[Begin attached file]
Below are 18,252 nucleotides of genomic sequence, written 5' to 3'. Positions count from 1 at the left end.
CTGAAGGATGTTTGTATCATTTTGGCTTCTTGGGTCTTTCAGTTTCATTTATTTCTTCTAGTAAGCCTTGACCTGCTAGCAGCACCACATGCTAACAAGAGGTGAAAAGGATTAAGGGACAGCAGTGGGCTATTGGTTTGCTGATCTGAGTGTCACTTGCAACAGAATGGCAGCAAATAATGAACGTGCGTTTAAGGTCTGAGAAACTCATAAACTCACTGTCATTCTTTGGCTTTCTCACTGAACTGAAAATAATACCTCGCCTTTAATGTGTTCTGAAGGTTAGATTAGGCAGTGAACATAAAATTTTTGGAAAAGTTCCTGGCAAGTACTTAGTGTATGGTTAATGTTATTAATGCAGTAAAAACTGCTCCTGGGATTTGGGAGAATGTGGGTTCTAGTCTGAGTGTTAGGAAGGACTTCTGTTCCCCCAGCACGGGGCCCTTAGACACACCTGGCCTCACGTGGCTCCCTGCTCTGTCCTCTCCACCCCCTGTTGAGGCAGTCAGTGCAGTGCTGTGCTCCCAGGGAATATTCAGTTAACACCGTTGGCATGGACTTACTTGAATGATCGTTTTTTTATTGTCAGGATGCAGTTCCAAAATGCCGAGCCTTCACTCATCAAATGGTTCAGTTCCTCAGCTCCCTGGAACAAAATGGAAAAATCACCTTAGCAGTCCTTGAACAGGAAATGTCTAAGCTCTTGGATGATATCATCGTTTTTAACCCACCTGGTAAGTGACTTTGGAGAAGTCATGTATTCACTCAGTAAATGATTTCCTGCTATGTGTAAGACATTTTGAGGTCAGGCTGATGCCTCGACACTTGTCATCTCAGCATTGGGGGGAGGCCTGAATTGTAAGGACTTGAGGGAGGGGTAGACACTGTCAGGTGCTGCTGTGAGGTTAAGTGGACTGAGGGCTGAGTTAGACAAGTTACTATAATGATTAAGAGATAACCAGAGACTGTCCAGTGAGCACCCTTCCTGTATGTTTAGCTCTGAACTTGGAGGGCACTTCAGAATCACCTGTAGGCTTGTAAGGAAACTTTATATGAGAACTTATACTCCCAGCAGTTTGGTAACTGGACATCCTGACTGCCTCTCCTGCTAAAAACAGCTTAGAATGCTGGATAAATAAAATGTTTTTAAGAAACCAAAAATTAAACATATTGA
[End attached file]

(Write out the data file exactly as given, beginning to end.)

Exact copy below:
Below are 18,252 nucleotides of genomic sequence, written 5' to 3'. Positions count from 1 at the left end.
CTGAAGGATGTTTGTATCATTTTGGCTTCTTGGGTCTTTCAGTTTCATTTATTTCTTCTAGTAAGCCTTGACCTGCTAGCAGCACCACATGCTAACAAGAGGTGAAAAGGATTAAGGGACAGCAGTGGGCTATTGGTTTGCTGATCTGAGTGTCACTTGCAACAGAATGGCAGCAAATAATGAACGTGCGTTTAAGGTCTGAGAAACTCATAAACTCACTGTCATTCTTTGGCTTTCTCACTGAACTGAAAATAATACCTCGCCTTTAATGTGTTCTGAAGGTTAGATTAGGCAGTGAACATAAAATTTTTGGAAAAGTTCCTGGCAAGTACTTAGTGTATGGTTAATGTTATTAATGCAGTAAAAACTGCTCCTGGGATTTGGGAGAATGTGGGTTCTAGTCTGAGTGTTAGGAAGGACTTCTGTTCCCCCAGCACGGGGCCCTTAGACACACCTGGCCTCACGTGGCTCCCTGCTCTGTCCTCTCCACCCCCTGTTGAGGCAGTCAGTGCAGTGCTGTGCTCCCAGGGAATATTCAGTTAACACCGTTGGCATGGACTTACTTGAATGATCGTTTTTTTATTGTCAGGATGCAGTTCCAAAATGCCGAGCCTTCACTCATCAAATGGTTCAGTTCCTCAGCTCCCTGGAACAAAATGGAAAAATCACCTTAGCAGTCCTTGAACAGGAAATGTCTAAGCTCTTGGATGATATCATCGTTTTTAACCCACCTGGTAAGTGACTTTGGAGAAGTCATGTATTCACTCAGTAAATGATTTCCTGCTATGTGTAAGACATTTTGAGGTCAGGCTGATGCCTCGACACTTGTCATCTCAGCATTGGGGGGAGGCCTGAATTGTAAGGACTTGAGGGAGGGGTAGACACTGTCAGGTGCTGCTGTGAGGTTAAGTGGACTGAGGGCTGAGTTAGACAAGTTACTATAATGATTAAGAGATAACCAGAGACTGTCCAGTGAGCACCCTTCCTGTATGTTTAGCTCTGAACTTGGAGGGCACTTCAGAATCACCTGTAGGCTTGTAAGGAAACTTTATATGAGAACTTATACTCCCAGCAGTTTGGTAACTGGACATCCTGACTGCCTCTCCTGCTAAAAACAGCTTAGAATGCTGGATAAATAAAATGTTTTTAAGAAACCAAAAATTAAACATATTGA